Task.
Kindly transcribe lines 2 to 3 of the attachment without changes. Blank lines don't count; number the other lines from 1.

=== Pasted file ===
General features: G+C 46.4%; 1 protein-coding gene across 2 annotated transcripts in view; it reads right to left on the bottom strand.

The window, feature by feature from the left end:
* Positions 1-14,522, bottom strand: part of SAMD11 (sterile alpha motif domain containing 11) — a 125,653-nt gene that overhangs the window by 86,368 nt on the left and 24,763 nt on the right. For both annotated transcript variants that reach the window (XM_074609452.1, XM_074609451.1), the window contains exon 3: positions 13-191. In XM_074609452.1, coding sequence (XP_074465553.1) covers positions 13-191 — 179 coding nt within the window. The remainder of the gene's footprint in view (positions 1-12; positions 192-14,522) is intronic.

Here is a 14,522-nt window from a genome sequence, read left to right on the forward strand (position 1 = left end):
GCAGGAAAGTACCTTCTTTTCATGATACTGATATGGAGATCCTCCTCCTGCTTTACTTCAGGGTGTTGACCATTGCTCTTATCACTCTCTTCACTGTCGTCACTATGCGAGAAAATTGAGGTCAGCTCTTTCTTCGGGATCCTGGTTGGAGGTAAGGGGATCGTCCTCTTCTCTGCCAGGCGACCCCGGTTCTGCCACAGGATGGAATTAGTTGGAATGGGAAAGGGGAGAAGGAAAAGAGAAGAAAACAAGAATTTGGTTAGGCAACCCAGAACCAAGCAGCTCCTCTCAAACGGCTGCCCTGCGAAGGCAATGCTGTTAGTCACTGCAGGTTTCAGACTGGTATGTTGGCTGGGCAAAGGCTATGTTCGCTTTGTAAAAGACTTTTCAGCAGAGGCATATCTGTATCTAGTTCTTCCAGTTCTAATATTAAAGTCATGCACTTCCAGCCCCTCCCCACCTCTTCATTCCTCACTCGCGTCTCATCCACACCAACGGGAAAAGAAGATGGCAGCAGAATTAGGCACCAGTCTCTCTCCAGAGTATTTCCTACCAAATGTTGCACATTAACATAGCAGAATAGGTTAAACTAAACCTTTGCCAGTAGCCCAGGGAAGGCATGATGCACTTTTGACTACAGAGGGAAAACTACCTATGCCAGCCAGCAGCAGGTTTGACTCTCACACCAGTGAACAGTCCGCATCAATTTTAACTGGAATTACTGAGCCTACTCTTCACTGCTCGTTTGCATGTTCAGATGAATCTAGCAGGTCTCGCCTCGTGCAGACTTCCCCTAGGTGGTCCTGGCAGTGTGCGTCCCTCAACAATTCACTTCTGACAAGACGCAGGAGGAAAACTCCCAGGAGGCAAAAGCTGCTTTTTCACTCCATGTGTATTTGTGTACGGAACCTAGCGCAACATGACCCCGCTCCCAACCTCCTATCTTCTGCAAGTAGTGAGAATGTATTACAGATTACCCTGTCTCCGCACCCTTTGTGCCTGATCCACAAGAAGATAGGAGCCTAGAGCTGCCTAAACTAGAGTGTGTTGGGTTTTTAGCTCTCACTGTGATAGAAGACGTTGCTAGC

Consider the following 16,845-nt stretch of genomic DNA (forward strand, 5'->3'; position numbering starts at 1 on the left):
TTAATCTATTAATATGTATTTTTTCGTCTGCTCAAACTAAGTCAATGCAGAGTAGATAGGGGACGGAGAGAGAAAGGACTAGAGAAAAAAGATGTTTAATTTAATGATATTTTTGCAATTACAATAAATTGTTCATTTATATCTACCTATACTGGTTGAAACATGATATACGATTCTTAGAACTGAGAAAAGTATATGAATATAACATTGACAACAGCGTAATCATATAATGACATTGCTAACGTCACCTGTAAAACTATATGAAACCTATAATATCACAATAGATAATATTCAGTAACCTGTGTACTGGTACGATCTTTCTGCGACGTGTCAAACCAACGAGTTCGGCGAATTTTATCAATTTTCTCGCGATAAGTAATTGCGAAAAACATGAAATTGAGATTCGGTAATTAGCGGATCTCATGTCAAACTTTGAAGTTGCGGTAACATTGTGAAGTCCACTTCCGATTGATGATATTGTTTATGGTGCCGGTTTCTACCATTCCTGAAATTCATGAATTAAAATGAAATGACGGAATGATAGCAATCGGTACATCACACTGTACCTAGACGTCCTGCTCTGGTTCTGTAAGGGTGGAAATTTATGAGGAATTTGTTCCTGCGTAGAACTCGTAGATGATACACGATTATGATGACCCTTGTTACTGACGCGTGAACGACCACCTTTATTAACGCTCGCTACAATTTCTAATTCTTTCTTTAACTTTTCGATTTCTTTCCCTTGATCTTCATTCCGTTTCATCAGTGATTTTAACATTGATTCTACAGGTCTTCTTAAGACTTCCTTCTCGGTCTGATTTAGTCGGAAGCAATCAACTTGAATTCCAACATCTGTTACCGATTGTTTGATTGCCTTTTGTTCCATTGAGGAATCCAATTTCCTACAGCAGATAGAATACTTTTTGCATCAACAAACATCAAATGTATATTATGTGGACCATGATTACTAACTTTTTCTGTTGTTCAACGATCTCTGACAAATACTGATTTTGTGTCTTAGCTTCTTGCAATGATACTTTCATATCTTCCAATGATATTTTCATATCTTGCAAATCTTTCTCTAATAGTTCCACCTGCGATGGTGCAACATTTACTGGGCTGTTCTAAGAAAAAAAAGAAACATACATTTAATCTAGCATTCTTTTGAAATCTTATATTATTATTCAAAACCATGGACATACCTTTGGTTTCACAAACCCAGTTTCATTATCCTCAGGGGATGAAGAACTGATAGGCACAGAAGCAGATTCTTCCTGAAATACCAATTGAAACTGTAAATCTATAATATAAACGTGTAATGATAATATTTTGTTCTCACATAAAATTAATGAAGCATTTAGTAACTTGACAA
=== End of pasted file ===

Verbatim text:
The window, feature by feature from the left end:
* Positions 1-14,522, bottom strand: part of SAMD11 (sterile alpha motif domain containing 11) — a 125,653-nt gene that overhangs the window by 86,368 nt on the left and 24,763 nt on the right. For both annotated transcript variants that reach the window (XM_074609452.1, XM_074609451.1), the window contains exon 3: positions 13-191. In XM_074609452.1, coding sequence (XP_074465553.1) covers positions 13-191 — 179 coding nt within the window. The remainder of the gene's footprint in view (positions 1-12; positions 192-14,522) is intronic.